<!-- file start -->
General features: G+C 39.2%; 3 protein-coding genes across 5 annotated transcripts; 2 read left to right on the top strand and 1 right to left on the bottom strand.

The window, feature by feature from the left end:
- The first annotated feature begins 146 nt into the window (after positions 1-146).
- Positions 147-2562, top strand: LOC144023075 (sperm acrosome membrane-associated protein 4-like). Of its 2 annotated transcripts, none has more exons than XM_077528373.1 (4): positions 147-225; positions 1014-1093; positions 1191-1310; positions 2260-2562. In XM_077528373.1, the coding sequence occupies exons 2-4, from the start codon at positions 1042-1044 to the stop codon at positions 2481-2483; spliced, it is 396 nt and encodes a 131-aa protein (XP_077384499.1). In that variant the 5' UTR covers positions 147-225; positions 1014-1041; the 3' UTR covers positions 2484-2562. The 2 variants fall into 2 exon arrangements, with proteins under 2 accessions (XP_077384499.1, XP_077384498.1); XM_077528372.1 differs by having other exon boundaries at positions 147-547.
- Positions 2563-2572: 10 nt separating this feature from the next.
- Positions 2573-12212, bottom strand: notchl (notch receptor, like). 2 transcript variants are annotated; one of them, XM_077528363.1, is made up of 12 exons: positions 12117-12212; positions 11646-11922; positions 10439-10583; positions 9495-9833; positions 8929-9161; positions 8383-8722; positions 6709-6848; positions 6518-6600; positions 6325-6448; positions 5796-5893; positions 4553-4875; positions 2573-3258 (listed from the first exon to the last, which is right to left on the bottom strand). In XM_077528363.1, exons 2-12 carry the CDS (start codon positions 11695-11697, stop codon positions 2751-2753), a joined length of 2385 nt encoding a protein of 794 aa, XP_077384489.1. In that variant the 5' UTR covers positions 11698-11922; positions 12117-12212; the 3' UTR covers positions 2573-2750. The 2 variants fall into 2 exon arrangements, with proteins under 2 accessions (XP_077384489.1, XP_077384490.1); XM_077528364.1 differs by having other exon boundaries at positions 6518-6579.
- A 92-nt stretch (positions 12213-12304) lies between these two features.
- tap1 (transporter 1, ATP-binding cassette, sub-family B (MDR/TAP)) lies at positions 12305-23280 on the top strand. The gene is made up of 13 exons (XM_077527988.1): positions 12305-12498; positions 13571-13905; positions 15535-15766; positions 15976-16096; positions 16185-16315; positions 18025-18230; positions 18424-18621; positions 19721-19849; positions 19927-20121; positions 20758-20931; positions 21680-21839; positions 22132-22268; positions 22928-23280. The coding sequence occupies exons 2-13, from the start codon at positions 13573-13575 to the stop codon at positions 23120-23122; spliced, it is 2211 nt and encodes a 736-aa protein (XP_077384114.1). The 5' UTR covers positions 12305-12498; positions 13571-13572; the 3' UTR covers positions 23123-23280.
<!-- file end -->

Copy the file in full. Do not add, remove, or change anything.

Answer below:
General features: G+C 39.2%; 3 protein-coding genes across 5 annotated transcripts; 2 read left to right on the top strand and 1 right to left on the bottom strand.

The window, feature by feature from the left end:
- The first annotated feature begins 146 nt into the window (after positions 1-146).
- Positions 147-2562, top strand: LOC144023075 (sperm acrosome membrane-associated protein 4-like). Of its 2 annotated transcripts, none has more exons than XM_077528373.1 (4): positions 147-225; positions 1014-1093; positions 1191-1310; positions 2260-2562. In XM_077528373.1, the coding sequence occupies exons 2-4, from the start codon at positions 1042-1044 to the stop codon at positions 2481-2483; spliced, it is 396 nt and encodes a 131-aa protein (XP_077384499.1). In that variant the 5' UTR covers positions 147-225; positions 1014-1041; the 3' UTR covers positions 2484-2562. The 2 variants fall into 2 exon arrangements, with proteins under 2 accessions (XP_077384499.1, XP_077384498.1); XM_077528372.1 differs by having other exon boundaries at positions 147-547.
- Positions 2563-2572: 10 nt separating this feature from the next.
- Positions 2573-12212, bottom strand: notchl (notch receptor, like). 2 transcript variants are annotated; one of them, XM_077528363.1, is made up of 12 exons: positions 12117-12212; positions 11646-11922; positions 10439-10583; positions 9495-9833; positions 8929-9161; positions 8383-8722; positions 6709-6848; positions 6518-6600; positions 6325-6448; positions 5796-5893; positions 4553-4875; positions 2573-3258 (listed from the first exon to the last, which is right to left on the bottom strand). In XM_077528363.1, exons 2-12 carry the CDS (start codon positions 11695-11697, stop codon positions 2751-2753), a joined length of 2385 nt encoding a protein of 794 aa, XP_077384489.1. In that variant the 5' UTR covers positions 11698-11922; positions 12117-12212; the 3' UTR covers positions 2573-2750. The 2 variants fall into 2 exon arrangements, with proteins under 2 accessions (XP_077384489.1, XP_077384490.1); XM_077528364.1 differs by having other exon boundaries at positions 6518-6579.
- A 92-nt stretch (positions 12213-12304) lies between these two features.
- tap1 (transporter 1, ATP-binding cassette, sub-family B (MDR/TAP)) lies at positions 12305-23280 on the top strand. The gene is made up of 13 exons (XM_077527988.1): positions 12305-12498; positions 13571-13905; positions 15535-15766; positions 15976-16096; positions 16185-16315; positions 18025-18230; positions 18424-18621; positions 19721-19849; positions 19927-20121; positions 20758-20931; positions 21680-21839; positions 22132-22268; positions 22928-23280. The coding sequence occupies exons 2-13, from the start codon at positions 13573-13575 to the stop codon at positions 23120-23122; spliced, it is 2211 nt and encodes a 736-aa protein (XP_077384114.1). The 5' UTR covers positions 12305-12498; positions 13571-13572; the 3' UTR covers positions 23123-23280.